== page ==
The IT industry is booming again and hiring is taking place at a brisk pace in many companies. The biggest area of hiring is, not surprisingly, in security.

Laws such as Sarbanes-Oxley are driving forces, particularly as stories about violations of privacy and lost business enthrall the media. No company wants to end up on the front page.


And yet, frequently when we hire individuals, we are not adequately training them to adhere to the security policies we have created. It isn't unusual for companies to have the new hire sign the necessary policy papers. But more often than not, nothing is spoken of about the policy, how it's enforced or how it impacts the company as well as the employee in day-to-day affairs.

This kind of activity is creating an environment for failure in the long run. There are a few things to consider just before hiring a new person into your IT team(s). Now while these are tried and true statements, they need to be statements that are actually done, not just said to be done. You may not think it's part of IT security but remember, the person that's being hired will manage your servers, and those servers are what keep your company in business.

It makes sense to ensure that the new hire will meet the standard that's needed to keep things secure.

  • When asking for references, actually perform a check. It's amazing as to how often companies ask for references and don't follow-up with those references to find out what the person is like. These should be work-related references and not friends, family or professors.

  • Perform the appropriate background checks, but don't expect absolute perfection. The fact that someone got a speeding ticket doesn't mean that they can't do the job they are being considered for. It just means they like to drive fast and got caught doing so.

  • Verify where they have worked and that the position they worked is as they described. This is important, as it will give you an idea as to how strong their security mindset is before you even offer them the job.

  • Verify certification standings as well as ensure that degrees are valid. In some cases it may require them to bring in the original certificate, which can then be “notarized” by the hiring team. In others, such as the CISSP from ISC2, the certifying body should be able to verify if an individual matches the certification number. There could be an issue of identity theft.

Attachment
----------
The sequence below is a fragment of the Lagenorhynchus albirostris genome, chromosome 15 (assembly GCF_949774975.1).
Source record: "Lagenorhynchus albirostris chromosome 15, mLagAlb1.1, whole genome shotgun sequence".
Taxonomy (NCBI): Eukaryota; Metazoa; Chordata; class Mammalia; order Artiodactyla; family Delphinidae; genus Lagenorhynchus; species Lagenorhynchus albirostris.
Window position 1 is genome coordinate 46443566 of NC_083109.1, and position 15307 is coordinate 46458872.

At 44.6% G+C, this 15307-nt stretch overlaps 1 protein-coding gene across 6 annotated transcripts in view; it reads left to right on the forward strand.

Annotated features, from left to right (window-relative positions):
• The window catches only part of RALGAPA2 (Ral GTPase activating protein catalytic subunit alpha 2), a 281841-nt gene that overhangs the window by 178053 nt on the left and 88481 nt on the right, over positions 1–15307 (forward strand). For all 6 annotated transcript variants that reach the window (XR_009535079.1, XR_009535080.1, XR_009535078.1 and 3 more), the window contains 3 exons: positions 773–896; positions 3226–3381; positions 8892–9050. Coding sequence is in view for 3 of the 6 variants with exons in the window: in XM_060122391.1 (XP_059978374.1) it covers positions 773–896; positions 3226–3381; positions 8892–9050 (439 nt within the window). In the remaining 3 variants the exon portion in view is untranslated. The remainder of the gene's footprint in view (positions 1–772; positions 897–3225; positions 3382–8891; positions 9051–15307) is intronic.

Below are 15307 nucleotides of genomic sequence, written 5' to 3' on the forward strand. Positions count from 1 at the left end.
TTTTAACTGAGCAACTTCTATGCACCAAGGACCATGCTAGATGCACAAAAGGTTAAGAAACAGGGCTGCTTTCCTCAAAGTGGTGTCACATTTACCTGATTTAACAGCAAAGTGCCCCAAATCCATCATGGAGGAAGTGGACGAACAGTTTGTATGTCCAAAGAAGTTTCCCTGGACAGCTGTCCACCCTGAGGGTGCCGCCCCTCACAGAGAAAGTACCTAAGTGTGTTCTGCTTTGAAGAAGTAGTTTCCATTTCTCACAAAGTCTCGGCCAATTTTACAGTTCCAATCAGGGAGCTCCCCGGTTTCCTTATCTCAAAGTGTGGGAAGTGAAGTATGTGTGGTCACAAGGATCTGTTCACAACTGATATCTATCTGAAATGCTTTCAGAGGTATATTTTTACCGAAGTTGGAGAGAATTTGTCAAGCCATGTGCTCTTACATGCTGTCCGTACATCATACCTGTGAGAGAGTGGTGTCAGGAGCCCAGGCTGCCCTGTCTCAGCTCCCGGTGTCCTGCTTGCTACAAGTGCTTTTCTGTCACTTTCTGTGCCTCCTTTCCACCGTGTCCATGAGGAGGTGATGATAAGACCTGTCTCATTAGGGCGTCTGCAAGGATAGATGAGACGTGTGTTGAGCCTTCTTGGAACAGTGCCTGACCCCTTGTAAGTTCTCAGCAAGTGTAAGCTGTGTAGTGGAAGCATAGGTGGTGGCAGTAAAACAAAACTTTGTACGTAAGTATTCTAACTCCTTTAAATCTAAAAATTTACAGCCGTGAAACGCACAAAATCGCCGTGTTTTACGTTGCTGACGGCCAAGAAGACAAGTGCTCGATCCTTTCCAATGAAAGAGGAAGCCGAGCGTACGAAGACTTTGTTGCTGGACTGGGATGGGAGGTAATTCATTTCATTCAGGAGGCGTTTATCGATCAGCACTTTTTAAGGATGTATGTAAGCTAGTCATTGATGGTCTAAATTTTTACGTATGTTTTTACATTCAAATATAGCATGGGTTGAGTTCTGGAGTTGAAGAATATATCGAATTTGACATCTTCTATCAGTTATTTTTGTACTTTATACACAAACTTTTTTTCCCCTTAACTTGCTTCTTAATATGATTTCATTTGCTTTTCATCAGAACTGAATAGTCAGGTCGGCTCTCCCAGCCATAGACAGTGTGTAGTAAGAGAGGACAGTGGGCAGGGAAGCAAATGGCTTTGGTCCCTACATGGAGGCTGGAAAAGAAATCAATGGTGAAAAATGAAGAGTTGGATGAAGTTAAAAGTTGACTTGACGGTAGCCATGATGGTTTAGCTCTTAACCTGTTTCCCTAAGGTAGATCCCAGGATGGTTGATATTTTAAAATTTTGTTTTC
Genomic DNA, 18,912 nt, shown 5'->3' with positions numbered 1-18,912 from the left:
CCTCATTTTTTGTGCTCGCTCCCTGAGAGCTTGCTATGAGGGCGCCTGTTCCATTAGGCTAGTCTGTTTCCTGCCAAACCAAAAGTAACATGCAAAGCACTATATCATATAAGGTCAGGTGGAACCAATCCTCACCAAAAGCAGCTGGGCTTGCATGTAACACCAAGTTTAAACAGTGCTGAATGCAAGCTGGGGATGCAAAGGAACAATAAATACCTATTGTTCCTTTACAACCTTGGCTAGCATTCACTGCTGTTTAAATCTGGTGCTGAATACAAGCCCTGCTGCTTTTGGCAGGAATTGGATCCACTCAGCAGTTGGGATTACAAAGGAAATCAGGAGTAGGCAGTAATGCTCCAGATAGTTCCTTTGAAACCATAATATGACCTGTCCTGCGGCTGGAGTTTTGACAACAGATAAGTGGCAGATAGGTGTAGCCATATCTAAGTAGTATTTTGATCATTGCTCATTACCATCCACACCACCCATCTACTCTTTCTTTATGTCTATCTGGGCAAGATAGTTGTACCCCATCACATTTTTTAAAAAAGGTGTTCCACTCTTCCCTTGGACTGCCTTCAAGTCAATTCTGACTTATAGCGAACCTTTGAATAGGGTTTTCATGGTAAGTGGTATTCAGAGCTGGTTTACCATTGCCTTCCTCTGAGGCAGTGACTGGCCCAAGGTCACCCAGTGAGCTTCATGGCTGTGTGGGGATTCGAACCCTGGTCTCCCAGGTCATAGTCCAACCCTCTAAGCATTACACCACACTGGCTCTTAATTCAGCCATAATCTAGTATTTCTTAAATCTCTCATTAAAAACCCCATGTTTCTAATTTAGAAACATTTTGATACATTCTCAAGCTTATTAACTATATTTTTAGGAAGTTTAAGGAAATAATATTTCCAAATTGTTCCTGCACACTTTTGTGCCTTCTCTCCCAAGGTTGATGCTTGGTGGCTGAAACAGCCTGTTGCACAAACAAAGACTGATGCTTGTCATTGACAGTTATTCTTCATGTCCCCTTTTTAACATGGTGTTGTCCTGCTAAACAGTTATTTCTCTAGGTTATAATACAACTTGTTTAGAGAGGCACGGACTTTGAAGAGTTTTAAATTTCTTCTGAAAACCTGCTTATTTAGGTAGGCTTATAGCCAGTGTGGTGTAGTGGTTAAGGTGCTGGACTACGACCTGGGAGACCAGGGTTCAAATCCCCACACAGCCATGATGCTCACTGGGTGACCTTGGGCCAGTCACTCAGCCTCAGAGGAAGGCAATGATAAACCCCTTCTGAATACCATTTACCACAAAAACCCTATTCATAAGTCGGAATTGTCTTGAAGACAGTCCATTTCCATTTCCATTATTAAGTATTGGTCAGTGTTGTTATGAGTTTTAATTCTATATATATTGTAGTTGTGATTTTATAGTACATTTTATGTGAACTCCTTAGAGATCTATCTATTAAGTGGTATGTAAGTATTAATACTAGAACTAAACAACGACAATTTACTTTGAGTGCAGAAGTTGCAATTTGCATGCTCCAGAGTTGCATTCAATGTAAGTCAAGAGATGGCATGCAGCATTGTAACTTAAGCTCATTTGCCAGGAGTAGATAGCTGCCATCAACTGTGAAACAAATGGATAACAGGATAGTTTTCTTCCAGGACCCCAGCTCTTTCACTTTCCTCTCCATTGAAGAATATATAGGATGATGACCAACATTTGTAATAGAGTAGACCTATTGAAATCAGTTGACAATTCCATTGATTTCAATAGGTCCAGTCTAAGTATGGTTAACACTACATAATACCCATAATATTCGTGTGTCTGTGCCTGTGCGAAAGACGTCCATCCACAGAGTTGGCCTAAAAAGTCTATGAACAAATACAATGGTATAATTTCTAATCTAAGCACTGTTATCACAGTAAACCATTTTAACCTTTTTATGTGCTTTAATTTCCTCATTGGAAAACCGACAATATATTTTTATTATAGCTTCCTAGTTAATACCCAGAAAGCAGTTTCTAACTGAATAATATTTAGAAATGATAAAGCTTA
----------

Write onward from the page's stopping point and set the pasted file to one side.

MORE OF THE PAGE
Degrees also need to be verified. Grade averages may not be important or necessary but verifying that the person actually got their degree from a reputable institution is worthwhile. There has been one case involving the Department of Homeland Security where one of it's higher ranked officials had purchased their degree.

    Now this may seem like a lot of work and it is. But they are necessary steps to ensure that your company is protected. While skills can be taught, it's harder to ingrain the security culture of your company into someone. It's helpful to know whether your new potential employee will fit in beforehand or not.

    So when a new employee starts, they should not just start with technical training, but also policies and procedures. Do not just expect them to read the document. While we put the onus on the employee, it's better for the company to invest in a little bit of education (a half-day session) than deal with the PR disaster that might happen 6 months down the road.

    Here are a few items to consider.

  • Ensure that they know what is acceptable and what isn't as far as company resource usage is concerned. Some companies have stricter policies than others. An employee who is vaguely told what to do and what not to do may not be truly aware or attentive of what is required of them. They may assume that it's OK to use instant messaging tools at work or access personal email because they had done it in their previous employers work environment.

  • Ensure that the employee knows where to find the policy internally and/or externally if need be. They should also be aware of how often the policy is updated.

  • Make the new hire aware of the consequences of not following the policy. What does it mean for them if it's put into their employee record? What impact could it have on future raises or promotions? You should also include an indication as to the cost to the company for violating the policy (and it does cost the company in resources as well as image).

  • Technologically speaking, make the employee aware as to how far their responsibility goes in dealing with certain ethical situations and the potential legal ramifications they may face. It is also an opportune time to set limits, delineate roles and spell out what they are and aren't responsible for. This can help them make decisions that will better help the company in the long run.

  • After the employee has been with your company for a period of at least two to four weeks, ask them as to what they see is working and what isn't. Feedback from them, as the newest set of eyes, may help identify problem areas as well as what is working. This can be helpful for overall policy implementation and updating. Additionally, this will heighten the importance of the policy to the employee and show them how important security is to the company.

    It's always been said that it's not about the technology, the policy or the people but rather about the combination of all three. Many enterprises are good at getting the right people, purchasing the right technology and developing a good policy but the combining and integrating of the three is an area that many organizations continue to fall behind.

    Your business needs to be proactive in its security implementation, rather than reactive. It may mean that your PR firm will only distribute good news about the company. That's not all bad, is it?

    This article was first published on Enterprisesecurityitplanet.com.